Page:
To make matters more difficult, because we had kept that first surrogacy experience a secret from everyone, including our families, we felt very alone after the loss. We both wanted to be with our extended families. I wanted to feel my mom's arms wrapped around me. But we had not told them anything. So the conversations we had were very long ones, recounting how we chose a surrogacy agency, matching with a surrogate, successful transfer and finally arriving at the crux of what we were feeling. It was exhausting.  

So here we are. At the very beginning of our new journey, which we have very consciously decided to be completely transparent about. Not only have we shared with our families but also with friends new and old and even complete strangers! It's liberating and I am so happy to be in a position to inspire and encourage others. But, to be completely honest, I have been doubting whether or not I made the right choice in doing so. Sharing something that is so incredibly sacred and intimate with the world makes the thought of facing disappointment and failure harder. It makes me feel like if I face disappointment but I may be disappointing so many others also.  

I know that everyone is rooting for us.  People have been so incredibly supportive and I can really feel all the love. But when I had miscarriages after having previously announced my pregnancies, I felt like I was letting everyone down when I had bad news to deliver. I know this might not make sense to everyone, but it's a real feeling I experienced and one that I had to work through. Of course, along with the fear and doubt I am feeling, I am also holding hope and love.

With all this reflecting, I have thought back to a time before I was a mom and all I had was my faith. I did everything I possibly could to stay positive. I created vision boards, meditated and visualized myself pregnant and seeing the birth of my baby. I used to flip through my Wayne Dyer "Inner Peace Cards" and listened to "101 Ways to Transform Your Life..." every single day. I can hear Dr. Dyer's voice in my head, "Begin to change the vocabulary you use to describe yourself and your expectations. Instead of saying,  ‘maybe, if I'm lucky or perhaps, and one never knows,' use words and phrases such as, 'Absolutely, certainly, and I know I can.' When you use these kinds of words that reflect an absence of doubt, You’re going to begin to conduct your life in the very same way. Watch out for those things that sort of communicate to others and to yourself that you don't really have within you the capacity to manifest what your want for yourself and your life."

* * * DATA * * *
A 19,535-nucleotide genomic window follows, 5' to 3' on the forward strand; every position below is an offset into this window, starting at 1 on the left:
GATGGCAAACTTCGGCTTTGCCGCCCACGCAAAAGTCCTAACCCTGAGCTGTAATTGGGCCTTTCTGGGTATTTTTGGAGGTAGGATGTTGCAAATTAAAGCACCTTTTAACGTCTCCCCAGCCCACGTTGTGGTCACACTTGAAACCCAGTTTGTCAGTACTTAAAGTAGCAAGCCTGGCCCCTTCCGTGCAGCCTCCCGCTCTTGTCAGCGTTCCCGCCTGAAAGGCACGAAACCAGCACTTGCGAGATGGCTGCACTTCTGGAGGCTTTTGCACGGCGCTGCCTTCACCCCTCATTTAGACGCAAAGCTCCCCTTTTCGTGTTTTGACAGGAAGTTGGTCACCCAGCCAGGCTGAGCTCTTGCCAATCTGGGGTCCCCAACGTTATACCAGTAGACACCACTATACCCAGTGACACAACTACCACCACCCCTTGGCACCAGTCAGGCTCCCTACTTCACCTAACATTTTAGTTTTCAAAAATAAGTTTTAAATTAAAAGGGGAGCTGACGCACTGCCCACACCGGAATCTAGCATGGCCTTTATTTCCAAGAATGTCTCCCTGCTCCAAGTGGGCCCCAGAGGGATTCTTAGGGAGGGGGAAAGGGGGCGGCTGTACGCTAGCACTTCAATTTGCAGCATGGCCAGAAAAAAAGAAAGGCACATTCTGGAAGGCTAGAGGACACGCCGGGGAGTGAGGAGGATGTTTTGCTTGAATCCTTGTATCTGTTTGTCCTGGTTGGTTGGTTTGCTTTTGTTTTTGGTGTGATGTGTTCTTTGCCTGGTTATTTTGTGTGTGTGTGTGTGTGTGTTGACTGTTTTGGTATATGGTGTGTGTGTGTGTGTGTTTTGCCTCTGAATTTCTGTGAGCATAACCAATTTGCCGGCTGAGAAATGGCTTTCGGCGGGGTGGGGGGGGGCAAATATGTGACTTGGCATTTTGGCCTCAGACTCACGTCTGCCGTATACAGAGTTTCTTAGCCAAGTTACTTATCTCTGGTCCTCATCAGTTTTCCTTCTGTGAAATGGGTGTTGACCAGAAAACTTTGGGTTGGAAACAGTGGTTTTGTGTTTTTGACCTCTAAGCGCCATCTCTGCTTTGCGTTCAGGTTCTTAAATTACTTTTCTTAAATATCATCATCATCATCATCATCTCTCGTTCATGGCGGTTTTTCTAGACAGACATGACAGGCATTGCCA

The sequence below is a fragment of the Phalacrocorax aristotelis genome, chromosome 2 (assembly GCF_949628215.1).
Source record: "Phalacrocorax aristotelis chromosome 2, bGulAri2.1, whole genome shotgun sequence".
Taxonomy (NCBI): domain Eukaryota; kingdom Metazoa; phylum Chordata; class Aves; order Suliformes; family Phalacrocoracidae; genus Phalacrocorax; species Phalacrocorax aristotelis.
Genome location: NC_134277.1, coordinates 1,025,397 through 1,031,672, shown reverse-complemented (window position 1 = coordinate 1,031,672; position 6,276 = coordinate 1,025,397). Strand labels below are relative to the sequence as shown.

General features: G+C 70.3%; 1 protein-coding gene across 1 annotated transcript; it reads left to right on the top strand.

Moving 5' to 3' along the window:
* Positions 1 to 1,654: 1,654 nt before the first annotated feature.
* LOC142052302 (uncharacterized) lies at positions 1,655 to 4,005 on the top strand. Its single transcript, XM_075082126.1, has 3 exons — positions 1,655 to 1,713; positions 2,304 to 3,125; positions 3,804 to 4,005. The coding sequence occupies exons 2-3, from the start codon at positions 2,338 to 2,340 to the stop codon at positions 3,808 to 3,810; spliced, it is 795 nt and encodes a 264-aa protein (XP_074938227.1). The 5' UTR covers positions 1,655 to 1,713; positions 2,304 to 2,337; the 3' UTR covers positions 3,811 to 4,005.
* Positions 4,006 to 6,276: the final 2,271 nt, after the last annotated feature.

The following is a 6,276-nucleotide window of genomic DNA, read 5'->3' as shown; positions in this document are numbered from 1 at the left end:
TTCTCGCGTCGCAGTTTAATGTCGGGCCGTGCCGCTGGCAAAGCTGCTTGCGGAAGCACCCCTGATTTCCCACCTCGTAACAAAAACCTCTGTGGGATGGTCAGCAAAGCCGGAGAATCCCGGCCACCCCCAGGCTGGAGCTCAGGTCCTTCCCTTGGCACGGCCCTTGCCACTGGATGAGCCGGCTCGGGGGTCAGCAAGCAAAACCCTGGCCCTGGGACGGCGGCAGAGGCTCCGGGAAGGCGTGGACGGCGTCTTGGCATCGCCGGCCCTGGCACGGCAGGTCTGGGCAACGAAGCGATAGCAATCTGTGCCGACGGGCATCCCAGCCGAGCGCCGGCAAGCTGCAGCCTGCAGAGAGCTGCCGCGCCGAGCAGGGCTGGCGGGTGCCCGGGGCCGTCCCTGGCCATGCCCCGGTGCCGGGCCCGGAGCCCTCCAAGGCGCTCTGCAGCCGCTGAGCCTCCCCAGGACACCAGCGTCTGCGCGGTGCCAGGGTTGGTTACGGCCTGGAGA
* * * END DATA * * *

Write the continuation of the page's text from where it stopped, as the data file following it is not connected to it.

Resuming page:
It's not easy to maintain a complete absence of doubt when you have confronted roadblocks time and time again. I will probably continue to say "knock on wood" as we move along on this journey, because it is just part of who I am. Although there is still a voice inside of me that is afraid to share - for fear of failure, disappointing others, and being open to judgement and criticism - there is a louder voice inside of me that absolutely knows it is my duty to crack myself open, to be honest and vulnerable as a way to continue to heal my wounds and to help my fellow sisters. After all, as Brene Brown says...


“Vulnerability is not knowing victory or defeat, it’s understanding the necessity of both."